Dialogues for democracy, lessons from Rajasthan -Sakina Dhorajiwala, Puma Chandra Kishan and Rajendran Narayanan

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published Published on Jan 12, 2021   modified Modified on Jan 12, 2021

-The Hindu

Federalism and good governance need engagement between people and officials, as the MGNREGA programme shows

It is 45 days and counting since lakhs of farmers have gathered in Delhi protesting against the farm laws. Leaving aside the merits and demerits of the laws, many are aggrieved about the process of promulgation of the laws as it lacked any consultation with those that the laws are purportedly meant to serve.

Very often, policy makers ignore the need for dialogue and deliberation with beneficiaries. Consultations are needed during the initial stages of law making of a government programme as much as a continuous dialogic exercise must be the norm for effective programme implementation. Even when policies are anchored in good principles, their implementation is often messy and requires iterations based on people’s concerns. In particular, redistributive, people-facing welfare policies need constant feedback.

We illustrate this through an example of the implementation of the Mahatma Gandhi National Rural Employment Guarantee Act (MGNREGA) in Rajasthan. Rajasthan has a healthy tradition of consulting with worker groups and civil society organisations not only in the initial stage of policy formulation but also to take continuous feedback from the field and carry out periodic midway course corrections. In the case of MGNREGA, engagement with civil society organisations had been institutionalised in the MGNREGA samvads; some of which were attended by the Chief Minister of Rajasthan.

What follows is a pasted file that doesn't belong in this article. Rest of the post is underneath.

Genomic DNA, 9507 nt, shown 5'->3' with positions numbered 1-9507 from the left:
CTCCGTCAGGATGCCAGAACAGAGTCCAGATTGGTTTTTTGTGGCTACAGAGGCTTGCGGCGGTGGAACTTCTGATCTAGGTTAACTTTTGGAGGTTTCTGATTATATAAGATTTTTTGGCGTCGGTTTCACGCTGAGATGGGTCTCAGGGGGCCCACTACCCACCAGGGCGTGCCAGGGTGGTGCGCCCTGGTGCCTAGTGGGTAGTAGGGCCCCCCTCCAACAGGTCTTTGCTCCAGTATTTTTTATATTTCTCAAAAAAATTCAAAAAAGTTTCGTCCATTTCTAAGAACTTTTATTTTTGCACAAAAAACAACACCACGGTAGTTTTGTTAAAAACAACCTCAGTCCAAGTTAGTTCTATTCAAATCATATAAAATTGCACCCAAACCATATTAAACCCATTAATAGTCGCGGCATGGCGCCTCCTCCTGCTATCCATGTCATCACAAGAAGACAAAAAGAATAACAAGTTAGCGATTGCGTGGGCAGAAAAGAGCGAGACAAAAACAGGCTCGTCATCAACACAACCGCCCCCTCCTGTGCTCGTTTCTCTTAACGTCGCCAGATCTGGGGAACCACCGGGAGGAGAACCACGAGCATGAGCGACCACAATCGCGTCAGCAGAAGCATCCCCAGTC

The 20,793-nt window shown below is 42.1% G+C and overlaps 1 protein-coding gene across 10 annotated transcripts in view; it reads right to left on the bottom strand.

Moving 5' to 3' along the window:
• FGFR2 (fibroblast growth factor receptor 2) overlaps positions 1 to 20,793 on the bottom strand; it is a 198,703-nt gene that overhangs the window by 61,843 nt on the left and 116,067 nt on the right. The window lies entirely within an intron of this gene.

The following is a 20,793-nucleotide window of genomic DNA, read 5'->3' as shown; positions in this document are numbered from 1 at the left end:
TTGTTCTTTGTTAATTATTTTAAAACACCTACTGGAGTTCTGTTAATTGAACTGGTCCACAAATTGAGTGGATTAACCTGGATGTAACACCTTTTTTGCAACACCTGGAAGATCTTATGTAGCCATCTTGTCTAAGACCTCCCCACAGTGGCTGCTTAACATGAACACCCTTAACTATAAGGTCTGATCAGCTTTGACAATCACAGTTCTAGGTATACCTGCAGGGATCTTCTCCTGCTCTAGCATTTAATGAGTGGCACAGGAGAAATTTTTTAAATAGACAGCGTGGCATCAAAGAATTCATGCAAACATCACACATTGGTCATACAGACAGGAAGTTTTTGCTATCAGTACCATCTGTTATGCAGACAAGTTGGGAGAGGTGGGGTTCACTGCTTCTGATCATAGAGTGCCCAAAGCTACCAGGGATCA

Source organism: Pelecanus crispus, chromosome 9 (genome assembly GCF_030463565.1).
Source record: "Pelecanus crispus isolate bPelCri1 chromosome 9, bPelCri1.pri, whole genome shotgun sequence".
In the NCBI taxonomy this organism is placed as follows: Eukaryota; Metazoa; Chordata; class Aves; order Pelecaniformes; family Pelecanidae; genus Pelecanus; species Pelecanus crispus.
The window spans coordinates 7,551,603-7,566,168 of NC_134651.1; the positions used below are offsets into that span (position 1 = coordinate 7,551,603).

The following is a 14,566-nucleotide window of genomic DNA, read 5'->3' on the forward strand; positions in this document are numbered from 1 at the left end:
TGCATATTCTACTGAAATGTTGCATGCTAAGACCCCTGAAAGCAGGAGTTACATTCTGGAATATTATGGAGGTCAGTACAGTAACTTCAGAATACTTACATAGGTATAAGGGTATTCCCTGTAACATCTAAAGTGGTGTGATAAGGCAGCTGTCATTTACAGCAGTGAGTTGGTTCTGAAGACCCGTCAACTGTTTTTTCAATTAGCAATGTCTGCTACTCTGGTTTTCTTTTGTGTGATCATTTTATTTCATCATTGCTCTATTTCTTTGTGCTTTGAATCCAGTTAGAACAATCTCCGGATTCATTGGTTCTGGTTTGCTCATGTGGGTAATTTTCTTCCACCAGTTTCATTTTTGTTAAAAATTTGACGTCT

MGNREGA wages are now directly credited from the central government to a worker’s bank account. While there is a case to be made for direct transfers, this system is not without its pitfalls. An overreliance on the technical architecture of MGNREGA has subverted workers’ rights. The troubles are compounded when things go wrong as workers run from pillar to post knocking on the doors of various government officials, banks, payment disbursement agencies, panchayat officials, etc.

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The Hindu, 12 January, 2021, https://www.thehindu.com/opinion/op-ed/dialogues-for-democracy-lessons-from-rajasthan/article33552879.ece?homepage=true

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